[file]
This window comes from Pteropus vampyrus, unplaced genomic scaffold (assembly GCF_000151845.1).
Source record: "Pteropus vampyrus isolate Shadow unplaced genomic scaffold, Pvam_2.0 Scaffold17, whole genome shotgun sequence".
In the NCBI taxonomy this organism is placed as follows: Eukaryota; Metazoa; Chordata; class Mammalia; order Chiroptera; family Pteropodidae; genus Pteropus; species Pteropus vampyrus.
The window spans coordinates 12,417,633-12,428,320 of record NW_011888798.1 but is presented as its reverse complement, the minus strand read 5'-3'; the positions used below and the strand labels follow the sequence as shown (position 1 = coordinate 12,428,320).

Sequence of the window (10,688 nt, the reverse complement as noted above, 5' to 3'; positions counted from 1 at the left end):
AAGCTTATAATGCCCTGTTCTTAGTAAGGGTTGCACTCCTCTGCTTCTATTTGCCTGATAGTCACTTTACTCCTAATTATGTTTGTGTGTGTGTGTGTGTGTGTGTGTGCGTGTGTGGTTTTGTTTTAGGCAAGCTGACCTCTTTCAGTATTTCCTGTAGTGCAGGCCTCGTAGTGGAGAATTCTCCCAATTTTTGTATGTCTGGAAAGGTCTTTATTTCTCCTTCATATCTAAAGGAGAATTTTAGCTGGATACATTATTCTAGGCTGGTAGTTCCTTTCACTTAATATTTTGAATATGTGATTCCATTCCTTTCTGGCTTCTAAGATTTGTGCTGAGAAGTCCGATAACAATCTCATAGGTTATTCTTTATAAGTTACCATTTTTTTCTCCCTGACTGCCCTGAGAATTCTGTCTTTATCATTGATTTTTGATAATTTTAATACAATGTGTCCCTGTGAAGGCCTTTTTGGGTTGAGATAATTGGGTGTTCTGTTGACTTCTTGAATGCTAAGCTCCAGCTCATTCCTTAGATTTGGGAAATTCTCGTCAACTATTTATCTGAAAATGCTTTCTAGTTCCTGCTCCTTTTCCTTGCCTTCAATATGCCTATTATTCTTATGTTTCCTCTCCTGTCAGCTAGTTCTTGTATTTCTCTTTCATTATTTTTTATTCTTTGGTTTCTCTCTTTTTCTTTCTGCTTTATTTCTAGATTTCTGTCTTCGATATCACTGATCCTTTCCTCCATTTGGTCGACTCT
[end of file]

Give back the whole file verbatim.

This window comes from Pteropus vampyrus, unplaced genomic scaffold (assembly GCF_000151845.1).
Source record: "Pteropus vampyrus isolate Shadow unplaced genomic scaffold, Pvam_2.0 Scaffold17, whole genome shotgun sequence".
In the NCBI taxonomy this organism is placed as follows: Eukaryota; Metazoa; Chordata; class Mammalia; order Chiroptera; family Pteropodidae; genus Pteropus; species Pteropus vampyrus.
The window spans coordinates 12,417,633-12,428,320 of record NW_011888798.1 but is presented as its reverse complement, the minus strand read 5'-3'; the positions used below and the strand labels follow the sequence as shown (position 1 = coordinate 12,428,320).

Sequence of the window (10,688 nt, the reverse complement as noted above, 5' to 3'; positions counted from 1 at the left end):
AAGCTTATAATGCCCTGTTCTTAGTAAGGGTTGCACTCCTCTGCTTCTATTTGCCTGATAGTCACTTTACTCCTAATTATGTTTGTGTGTGTGTGTGTGTGTGTGTGTGCGTGTGTGGTTTTGTTTTAGGCAAGCTGACCTCTTTCAGTATTTCCTGTAGTGCAGGCCTCGTAGTGGAGAATTCTCCCAATTTTTGTATGTCTGGAAAGGTCTTTATTTCTCCTTCATATCTAAAGGAGAATTTTAGCTGGATACATTATTCTAGGCTGGTAGTTCCTTTCACTTAATATTTTGAATATGTGATTCCATTCCTTTCTGGCTTCTAAGATTTGTGCTGAGAAGTCCGATAACAATCTCATAGGTTATTCTTTATAAGTTACCATTTTTTTCTCCCTGACTGCCCTGAGAATTCTGTCTTTATCATTGATTTTTGATAATTTTAATACAATGTGTCCCTGTGAAGGCCTTTTTGGGTTGAGATAATTGGGTGTTCTGTTGACTTCTTGAATGCTAAGCTCCAGCTCATTCCTTAGATTTGGGAAATTCTCGTCAACTATTTATCTGAAAATGCTTTCTAGTTCCTGCTCCTTTTCCTTGCCTTCAATATGCCTATTATTCTTATGTTTCCTCTCCTGTCAGCTAGTTCTTGTATTTCTCTTTCATTATTTTTTATTCTTTGGTTTCTCTCTTTTTCTTTCTGCTTTATTTCTAGATTTCTGTCTTCGATATCACTGATCCTTTCCTCCATTTGGTCGACTCT